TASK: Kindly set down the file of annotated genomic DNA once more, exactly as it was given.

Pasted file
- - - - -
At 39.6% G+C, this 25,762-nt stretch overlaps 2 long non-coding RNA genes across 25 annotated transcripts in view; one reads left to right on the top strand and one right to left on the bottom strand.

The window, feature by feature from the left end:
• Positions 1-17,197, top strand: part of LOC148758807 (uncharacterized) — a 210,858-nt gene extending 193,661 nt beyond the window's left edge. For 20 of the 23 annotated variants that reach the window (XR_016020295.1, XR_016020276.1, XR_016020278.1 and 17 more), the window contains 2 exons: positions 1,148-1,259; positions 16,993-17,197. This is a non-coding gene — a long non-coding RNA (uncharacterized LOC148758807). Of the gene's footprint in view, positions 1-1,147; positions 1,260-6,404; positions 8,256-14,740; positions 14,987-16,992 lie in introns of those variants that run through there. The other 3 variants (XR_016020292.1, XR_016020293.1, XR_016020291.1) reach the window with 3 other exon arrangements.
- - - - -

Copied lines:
At 39.6% G+C, this 25,762-nt stretch overlaps 2 long non-coding RNA genes across 25 annotated transcripts in view; one reads left to right on the top strand and one right to left on the bottom strand.

The window, feature by feature from the left end:
• Positions 1-17,197, top strand: part of LOC148758807 (uncharacterized) — a 210,858-nt gene extending 193,661 nt beyond the window's left edge. For 20 of the 23 annotated variants that reach the window (XR_016020295.1, XR_016020276.1, XR_016020278.1 and 17 more), the window contains 2 exons: positions 1,148-1,259; positions 16,993-17,197. This is a non-coding gene — a long non-coding RNA (uncharacterized LOC148758807). Of the gene's footprint in view, positions 1-1,147; positions 1,260-6,404; positions 8,256-14,740; positions 14,987-16,992 lie in introns of those variants that run through there. The other 3 variants (XR_016020292.1, XR_016020293.1, XR_016020291.1) reach the window with 3 other exon arrangements.